When Nanoka walked in on him in the laundry room, you could have knocked me over with a feather when it was revealed what he was doing crouching down beside the washing machine. Call me naive but I didn't see that coming. And his little "self-love" bedroom scene, though a logical next step, was a complete surprise too. I'm beginning to feel sorry for Koshiro. As his feelings for Nanoka become stronger, and his self control becomes weaker, his whole life is slowly unraveling. It's like he is overcompensating for having been so "emotionally unavailable" (isn't that the quaint term for guys like him?)up till now. As severe as his emotional detachment was before (to his ex-girlfriend and life in general I think) that's how severe his attraction is for Nanoka. And, although I still don't get what he sees in her most of the time (misplaced brotherly love??), this whole process of his slow, torturous meltdown is completely realistic.

Geez, I know it's his sister, but I'm almost hoping that he gets the girl in the end. I am definitely feeling the pain right along with him and I am SOO glad I came along for the ride!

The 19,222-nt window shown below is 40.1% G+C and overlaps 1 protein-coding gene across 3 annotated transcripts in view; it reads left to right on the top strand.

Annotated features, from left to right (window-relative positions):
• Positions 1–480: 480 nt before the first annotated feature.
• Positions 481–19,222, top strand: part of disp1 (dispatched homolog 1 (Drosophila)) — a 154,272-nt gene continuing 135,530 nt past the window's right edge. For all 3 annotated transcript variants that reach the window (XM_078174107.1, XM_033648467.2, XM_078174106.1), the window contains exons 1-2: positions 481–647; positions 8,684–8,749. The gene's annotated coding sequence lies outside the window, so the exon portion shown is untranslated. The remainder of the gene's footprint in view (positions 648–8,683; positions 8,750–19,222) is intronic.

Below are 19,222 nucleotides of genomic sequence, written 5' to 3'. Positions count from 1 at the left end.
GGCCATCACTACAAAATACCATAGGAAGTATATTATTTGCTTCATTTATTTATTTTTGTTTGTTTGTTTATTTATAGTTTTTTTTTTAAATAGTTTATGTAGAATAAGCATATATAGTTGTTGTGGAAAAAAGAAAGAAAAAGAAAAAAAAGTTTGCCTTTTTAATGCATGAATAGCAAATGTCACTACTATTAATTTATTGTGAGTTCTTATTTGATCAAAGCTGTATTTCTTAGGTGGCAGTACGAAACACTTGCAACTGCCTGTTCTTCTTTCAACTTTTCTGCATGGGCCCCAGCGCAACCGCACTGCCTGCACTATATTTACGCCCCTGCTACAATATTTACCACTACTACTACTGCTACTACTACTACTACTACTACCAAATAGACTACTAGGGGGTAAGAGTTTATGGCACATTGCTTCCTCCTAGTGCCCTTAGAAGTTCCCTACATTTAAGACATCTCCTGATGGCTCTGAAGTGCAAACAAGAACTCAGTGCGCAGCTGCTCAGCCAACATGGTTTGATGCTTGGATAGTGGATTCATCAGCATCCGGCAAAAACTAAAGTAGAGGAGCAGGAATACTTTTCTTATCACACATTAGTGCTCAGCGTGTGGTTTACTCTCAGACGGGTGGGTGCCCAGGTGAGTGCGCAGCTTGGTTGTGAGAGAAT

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1 of 1 people found the following review helpful By Carol Nichols on September 11, 2008
Verified Purchase
Honestly, what did you expect would happen? Koshiro from 4 was uh yeah and now he's even more hostile and tries his best to alienate her in almost everyway. Nanoka on the other hand just tries to understand him, and his rejection makes her want to spend more time with him.

This volume is kind of like an initiation of Nanoka's transition from liking him as a brother to having a crush on him. Koshiro manages to remember his only memories of her, which helps him view her as a sister again. The story is just too good and it derives from the fact that Koshiro hates himself for thinking of her that way, for having to treat herslf like that to make himself feel better. To be honest, Koshiro looks like he would've succeeded in reversing his feelings, if it weren't for episode 9...

The sub characters have a great connection to the protagonists, as they are all oblivious, or rather reject, to the hints and signs. Episode 9 was my favorite, because if you watch 5 and 9 in that order you see how much she learns to respect him not as a brother but as an adult, and ultimately falls for him. Her confession was scary, but Koshiro was bold with his question.

The plot is as thorough and interesting as the last one, with the only real problem being that the ending makes us want to finish it up.